Smart cities, where innovation serves the cities of the future
To address climate change and optimise the use of resources, some sustainable cities are using new technologies to gather data on transport choices, pollution levels, consumption habits, etc. What makes a city "smart"? What initiatives are already under way in France? Why do smart cities sometimes attract criticism?
What is a smart city?
A smart city is an urban area that gathers data on the behaviour of its users and its infrastructure via meters, sensors and cameras fitted on street furniture (streetlights, bus shelters, rubbish bins, water and electricity distribution networks, etc.). These data on transport, pollution, consumption habits, etc. are then analysed using digital tools. Once the data are processed, they allow decision makers to adopt policies to optimise the city's resources and habits.
In practical terms, a smart city can adjust the lighting in public buildings according to the level of sunlight, inform people about the most polluted parts of the city, or quickly detect a leaking water main, for example.
For housing, smart city homes can be fitted with sensors that align the family's real time consumption with weather conditions (temperature, sunlight conditions) and automatically adjust the supply of energy.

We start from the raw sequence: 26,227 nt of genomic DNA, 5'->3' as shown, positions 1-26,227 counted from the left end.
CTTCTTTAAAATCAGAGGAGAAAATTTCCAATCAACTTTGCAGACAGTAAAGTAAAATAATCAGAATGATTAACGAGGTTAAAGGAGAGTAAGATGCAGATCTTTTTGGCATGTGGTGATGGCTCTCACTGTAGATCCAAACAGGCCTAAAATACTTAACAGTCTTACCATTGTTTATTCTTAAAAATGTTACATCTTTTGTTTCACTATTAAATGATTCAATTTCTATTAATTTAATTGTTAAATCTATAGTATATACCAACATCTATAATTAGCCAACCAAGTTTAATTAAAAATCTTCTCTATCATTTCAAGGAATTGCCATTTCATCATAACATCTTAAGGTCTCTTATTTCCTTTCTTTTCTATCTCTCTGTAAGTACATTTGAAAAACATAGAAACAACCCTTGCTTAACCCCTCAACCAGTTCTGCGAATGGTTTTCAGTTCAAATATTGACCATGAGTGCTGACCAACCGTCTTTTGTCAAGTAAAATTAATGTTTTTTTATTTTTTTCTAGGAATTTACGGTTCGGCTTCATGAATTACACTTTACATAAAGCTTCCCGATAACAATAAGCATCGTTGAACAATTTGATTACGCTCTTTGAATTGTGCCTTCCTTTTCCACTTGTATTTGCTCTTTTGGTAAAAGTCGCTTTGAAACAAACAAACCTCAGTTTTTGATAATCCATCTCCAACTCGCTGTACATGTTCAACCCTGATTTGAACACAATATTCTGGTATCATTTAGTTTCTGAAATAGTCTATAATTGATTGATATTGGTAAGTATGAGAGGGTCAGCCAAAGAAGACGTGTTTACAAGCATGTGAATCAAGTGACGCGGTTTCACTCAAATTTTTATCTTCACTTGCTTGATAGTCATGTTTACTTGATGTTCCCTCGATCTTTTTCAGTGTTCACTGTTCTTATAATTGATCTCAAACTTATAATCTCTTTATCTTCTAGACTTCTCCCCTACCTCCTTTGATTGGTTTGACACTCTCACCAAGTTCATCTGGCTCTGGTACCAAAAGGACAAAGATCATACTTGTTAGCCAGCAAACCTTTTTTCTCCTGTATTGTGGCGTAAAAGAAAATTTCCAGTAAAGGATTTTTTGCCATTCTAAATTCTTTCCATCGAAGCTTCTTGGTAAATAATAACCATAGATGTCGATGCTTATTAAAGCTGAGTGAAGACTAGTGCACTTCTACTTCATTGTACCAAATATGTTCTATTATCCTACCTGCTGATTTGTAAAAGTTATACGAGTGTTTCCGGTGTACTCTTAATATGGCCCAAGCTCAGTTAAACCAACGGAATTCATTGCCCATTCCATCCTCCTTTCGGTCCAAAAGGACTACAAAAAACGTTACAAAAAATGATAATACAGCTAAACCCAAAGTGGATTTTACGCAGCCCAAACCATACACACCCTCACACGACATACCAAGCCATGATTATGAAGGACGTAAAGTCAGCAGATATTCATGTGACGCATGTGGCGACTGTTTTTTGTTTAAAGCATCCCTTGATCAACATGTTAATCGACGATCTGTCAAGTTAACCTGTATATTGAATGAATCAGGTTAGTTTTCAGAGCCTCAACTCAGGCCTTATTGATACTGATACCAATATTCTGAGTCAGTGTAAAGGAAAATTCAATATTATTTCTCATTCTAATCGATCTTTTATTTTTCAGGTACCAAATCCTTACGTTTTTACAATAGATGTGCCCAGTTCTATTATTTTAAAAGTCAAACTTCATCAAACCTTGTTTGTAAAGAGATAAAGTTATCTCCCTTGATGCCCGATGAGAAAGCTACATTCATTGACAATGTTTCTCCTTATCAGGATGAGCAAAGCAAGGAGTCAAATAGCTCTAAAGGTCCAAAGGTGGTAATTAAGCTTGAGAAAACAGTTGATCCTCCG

For transport, sensors can transmit real time information about traffic conditions and identify congested roads or accidents. The information is managed by the city authorities but is made available to users via mobile apps.
By design, smart cities are collaborative cities
A smart city cannot function effectively without active collaboration between the local authority and its users, as well as between users. Once the data are collected and analysed, they are made available so they can be used by the city's various stakeholders (citizens, professionals, businesses).
Initiatives in France
There are several real examples of the smart city concept in France:
- The Lille metropolitan area has nearly 70 km in smart wastewater and heating networks that generate energy savings of 20%-30% compared to traditional networks.
- In Nantes, several mobile apps allow users to optimise their journeys, complete administrative formalities, and receive useful information about the city and its public services in real time. The city also has one of the most developed open data platforms in France.
- Lyon was ranked number one smart city in France and number ten in Europe by the European Parliament in 2015. It has an extensive smart data network and regularly adopts innovative energy management solutions. The city has also developed new architectural projects, such as Lyon Confluence, which was launched in 2010.
What happens to the data collected by smart cities?
People living in a smart city may rightly wonder how their data are stored, protected, and used. Those in charge of collecting urban data have a wide range of information about the people who live in the city, for example, their journeys, their consumption habits, etc. These data must only be used to enable the smooth running of the city and must not be used to exercise control over citizens or for marketing purposes without their knowledge. The data must also be stored securely so they cannot be stolen by a hacker.